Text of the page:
• The medicine has been prescribed to treat a medical or dental problem and
    • You have taken it according to the instructions given by the prescriber and in the information provided with the medicine and
    • It was not affecting your ability to drive safely

Pregnancy

The data concerning teratogenicity and effects on postnatal development and behavior following benzodiazepine treatment are inconsistent. A large amount of data based on cohort studies indicate that first trimester exposure to benzodiazepine is not associated with an increase in the risk of major malformation. However, some early case-control epidemiological studies have found a twofold increased risk of oral clefts.

Benzodiazepine treatment at high dose, during the second and/or the third trimester of pregnancy, has revealed a decrease of fetal active movements and a variability of fetal cardiac rhythm.

When treatment has to be administered for medical reasons during the last part of pregnancy, even at low doses, floppy infant syndrome such as axial hypotonia, sucking troubles leading to a poor weight gain may be observed. These signs are reversible but they may last from 1 up to 3 weeks, according to the half-life of the product. At high doses, respiratory depression or apnoea and hypothermia in newborn may appear. Moreover, neonatal withdrawal symptoms with hyper excitability, agitation and tremor may be observed a few days after birth, even if no floppy infant syndrome is observed. The apparition of withdrawal symptoms after birth depends on the half-life of the substance.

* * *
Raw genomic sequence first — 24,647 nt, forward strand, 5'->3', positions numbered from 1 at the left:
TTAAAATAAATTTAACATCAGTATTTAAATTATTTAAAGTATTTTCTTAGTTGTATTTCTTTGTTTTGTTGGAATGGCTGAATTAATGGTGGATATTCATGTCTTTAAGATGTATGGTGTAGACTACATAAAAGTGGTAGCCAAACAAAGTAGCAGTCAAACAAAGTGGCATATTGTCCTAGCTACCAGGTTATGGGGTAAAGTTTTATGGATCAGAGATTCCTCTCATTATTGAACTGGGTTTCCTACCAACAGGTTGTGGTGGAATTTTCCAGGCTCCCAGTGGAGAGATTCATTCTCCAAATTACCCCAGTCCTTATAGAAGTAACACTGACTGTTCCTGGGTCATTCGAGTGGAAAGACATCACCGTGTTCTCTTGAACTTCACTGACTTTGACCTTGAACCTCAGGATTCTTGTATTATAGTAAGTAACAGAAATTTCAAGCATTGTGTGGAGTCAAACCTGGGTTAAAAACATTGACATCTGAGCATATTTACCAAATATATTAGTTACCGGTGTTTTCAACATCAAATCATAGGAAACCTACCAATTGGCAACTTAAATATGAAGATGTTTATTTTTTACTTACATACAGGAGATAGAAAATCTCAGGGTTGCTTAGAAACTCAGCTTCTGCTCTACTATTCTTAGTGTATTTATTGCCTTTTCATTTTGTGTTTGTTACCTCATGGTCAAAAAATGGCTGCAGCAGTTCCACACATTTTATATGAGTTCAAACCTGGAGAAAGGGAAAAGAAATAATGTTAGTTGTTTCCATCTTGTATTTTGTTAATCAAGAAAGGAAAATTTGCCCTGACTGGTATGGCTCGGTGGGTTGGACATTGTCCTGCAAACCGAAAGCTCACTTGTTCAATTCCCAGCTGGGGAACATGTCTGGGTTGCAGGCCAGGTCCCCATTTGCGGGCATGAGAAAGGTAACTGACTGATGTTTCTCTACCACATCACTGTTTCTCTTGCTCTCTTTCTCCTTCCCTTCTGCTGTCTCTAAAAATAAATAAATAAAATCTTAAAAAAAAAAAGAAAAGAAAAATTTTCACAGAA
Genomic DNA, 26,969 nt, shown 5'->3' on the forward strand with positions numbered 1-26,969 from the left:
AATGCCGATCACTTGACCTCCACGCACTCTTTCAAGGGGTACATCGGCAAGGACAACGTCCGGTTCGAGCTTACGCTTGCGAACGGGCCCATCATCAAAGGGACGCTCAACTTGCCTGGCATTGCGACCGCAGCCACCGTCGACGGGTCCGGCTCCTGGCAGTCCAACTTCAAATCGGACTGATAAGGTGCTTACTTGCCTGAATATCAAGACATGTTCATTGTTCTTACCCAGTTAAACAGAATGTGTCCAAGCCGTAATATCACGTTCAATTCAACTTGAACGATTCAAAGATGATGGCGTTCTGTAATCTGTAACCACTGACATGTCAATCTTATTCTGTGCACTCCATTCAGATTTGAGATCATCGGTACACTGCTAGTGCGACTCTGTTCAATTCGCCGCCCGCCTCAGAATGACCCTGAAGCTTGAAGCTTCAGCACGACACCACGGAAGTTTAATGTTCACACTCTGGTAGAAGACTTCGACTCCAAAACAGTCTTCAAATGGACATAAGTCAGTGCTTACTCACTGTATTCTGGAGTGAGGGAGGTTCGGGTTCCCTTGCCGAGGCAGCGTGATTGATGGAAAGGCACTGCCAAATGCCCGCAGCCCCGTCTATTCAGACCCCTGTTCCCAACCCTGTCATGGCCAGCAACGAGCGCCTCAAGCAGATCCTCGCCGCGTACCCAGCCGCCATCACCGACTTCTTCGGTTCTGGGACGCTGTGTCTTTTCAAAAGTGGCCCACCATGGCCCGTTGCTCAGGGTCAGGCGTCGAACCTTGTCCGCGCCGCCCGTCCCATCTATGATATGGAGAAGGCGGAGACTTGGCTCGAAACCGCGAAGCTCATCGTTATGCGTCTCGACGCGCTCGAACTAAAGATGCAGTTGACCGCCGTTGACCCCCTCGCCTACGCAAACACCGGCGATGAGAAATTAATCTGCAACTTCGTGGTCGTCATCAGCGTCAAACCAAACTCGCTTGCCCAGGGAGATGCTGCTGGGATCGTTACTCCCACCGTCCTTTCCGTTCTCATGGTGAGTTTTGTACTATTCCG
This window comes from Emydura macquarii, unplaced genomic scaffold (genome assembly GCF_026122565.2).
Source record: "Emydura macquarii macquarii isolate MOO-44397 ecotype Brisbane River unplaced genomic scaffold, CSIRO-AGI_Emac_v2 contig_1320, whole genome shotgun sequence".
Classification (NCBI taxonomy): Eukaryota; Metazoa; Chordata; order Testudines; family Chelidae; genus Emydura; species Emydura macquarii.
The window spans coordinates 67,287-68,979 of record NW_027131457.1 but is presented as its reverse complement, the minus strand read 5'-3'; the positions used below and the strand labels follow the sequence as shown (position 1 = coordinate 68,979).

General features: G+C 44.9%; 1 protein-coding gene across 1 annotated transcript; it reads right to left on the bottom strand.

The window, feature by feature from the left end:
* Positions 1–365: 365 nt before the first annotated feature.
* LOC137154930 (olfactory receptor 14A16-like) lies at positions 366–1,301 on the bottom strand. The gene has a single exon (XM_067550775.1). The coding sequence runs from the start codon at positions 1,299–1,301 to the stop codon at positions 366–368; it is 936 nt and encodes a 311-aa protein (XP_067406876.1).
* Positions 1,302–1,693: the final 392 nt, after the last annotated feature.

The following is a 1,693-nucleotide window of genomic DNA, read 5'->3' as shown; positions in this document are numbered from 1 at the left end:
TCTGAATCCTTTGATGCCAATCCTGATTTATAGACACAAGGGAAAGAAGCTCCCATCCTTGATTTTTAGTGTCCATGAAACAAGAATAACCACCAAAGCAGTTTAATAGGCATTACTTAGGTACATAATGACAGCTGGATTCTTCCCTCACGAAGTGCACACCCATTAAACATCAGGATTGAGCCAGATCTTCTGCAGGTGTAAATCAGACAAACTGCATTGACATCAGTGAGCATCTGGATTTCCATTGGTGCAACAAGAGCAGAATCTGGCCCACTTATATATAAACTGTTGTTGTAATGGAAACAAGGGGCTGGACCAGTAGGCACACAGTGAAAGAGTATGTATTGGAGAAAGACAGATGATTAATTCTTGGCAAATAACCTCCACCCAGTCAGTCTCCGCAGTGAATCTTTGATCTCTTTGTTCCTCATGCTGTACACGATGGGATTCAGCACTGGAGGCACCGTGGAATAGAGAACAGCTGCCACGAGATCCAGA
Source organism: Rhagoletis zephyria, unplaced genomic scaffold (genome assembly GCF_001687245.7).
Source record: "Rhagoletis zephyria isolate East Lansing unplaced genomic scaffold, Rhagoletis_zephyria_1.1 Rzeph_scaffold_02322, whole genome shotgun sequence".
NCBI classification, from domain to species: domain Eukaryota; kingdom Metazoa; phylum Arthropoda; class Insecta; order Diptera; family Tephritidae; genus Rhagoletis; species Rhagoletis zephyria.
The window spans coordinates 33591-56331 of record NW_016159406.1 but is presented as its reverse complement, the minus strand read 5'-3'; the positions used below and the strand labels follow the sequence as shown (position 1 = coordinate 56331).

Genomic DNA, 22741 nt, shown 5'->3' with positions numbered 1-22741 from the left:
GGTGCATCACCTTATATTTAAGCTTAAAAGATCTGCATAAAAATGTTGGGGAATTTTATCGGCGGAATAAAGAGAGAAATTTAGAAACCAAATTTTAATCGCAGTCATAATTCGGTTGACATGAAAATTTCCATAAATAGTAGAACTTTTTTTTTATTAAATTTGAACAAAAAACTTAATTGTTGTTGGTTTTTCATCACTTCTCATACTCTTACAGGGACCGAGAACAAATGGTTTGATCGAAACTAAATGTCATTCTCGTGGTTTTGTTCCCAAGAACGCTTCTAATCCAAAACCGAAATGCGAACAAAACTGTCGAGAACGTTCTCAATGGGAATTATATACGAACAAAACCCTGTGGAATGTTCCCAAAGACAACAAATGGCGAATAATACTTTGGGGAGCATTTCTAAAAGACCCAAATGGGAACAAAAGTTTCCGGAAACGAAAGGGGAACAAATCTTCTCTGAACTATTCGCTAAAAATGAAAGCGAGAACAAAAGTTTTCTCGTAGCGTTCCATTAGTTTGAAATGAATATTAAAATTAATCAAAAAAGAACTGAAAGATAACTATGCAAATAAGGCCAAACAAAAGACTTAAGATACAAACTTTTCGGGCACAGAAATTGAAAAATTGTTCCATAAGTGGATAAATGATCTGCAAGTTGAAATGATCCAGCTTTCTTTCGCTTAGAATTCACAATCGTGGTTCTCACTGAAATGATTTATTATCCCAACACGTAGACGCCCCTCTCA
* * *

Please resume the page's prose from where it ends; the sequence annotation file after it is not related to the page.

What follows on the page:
Alprazolam should not be used during pregnancy unless the clinical condition of the woman requires treatment with alprazolam. If alprazolam is used during pregnancy, or of the patient becomes pregnant while taking alprazolam, the patient should be apprised of the potential hazard to the fetus.

If alprazolam treatment is necessary during last part of pregnancy, high doses should be avoided and withdrawal symptoms and/or floppy infant syndrome should be monitored in newborn.

Nursing Mothers

Alprazolam is excreted in breast milk at low level. However, alprazolam is not recommended during breast-feeding.

Effects on Ability to Drive and Use Machines

Sedation, amnesia, impaired concentration and impaired muscle function may adversely affect the ability to drive and use machines. If insufficient sleep occurs, the likelihood of impaired alertness may be increased.

These effects are potentiated by alcohol.

Patients should be cautioned about operating motor vehicles or engaging in other dangerous activities while taking alprazolam.

This medicine can impair cognitive function and can affect a patient’s ability to drive safely. This class of medicine is in the list of drugs included in regulations under 5a of the Road Traffic Act 1988. When prescribing this medicine, patients should be told:

  • The medicine is likely to affect your ability to drive
  • Do not drive until you know how the medicine affects you
  • It is an offence to drive while under the influence of this medicine
  • However, you would not be committing an offence (called ‘statutory defence’) if:
    • The medicine has been prescribed to treat a medical or dental problem and
    • You have taken it according to the instructions given by the prescriber and in the information provided with the medicine and
    • It was not affecting your ability to drive safely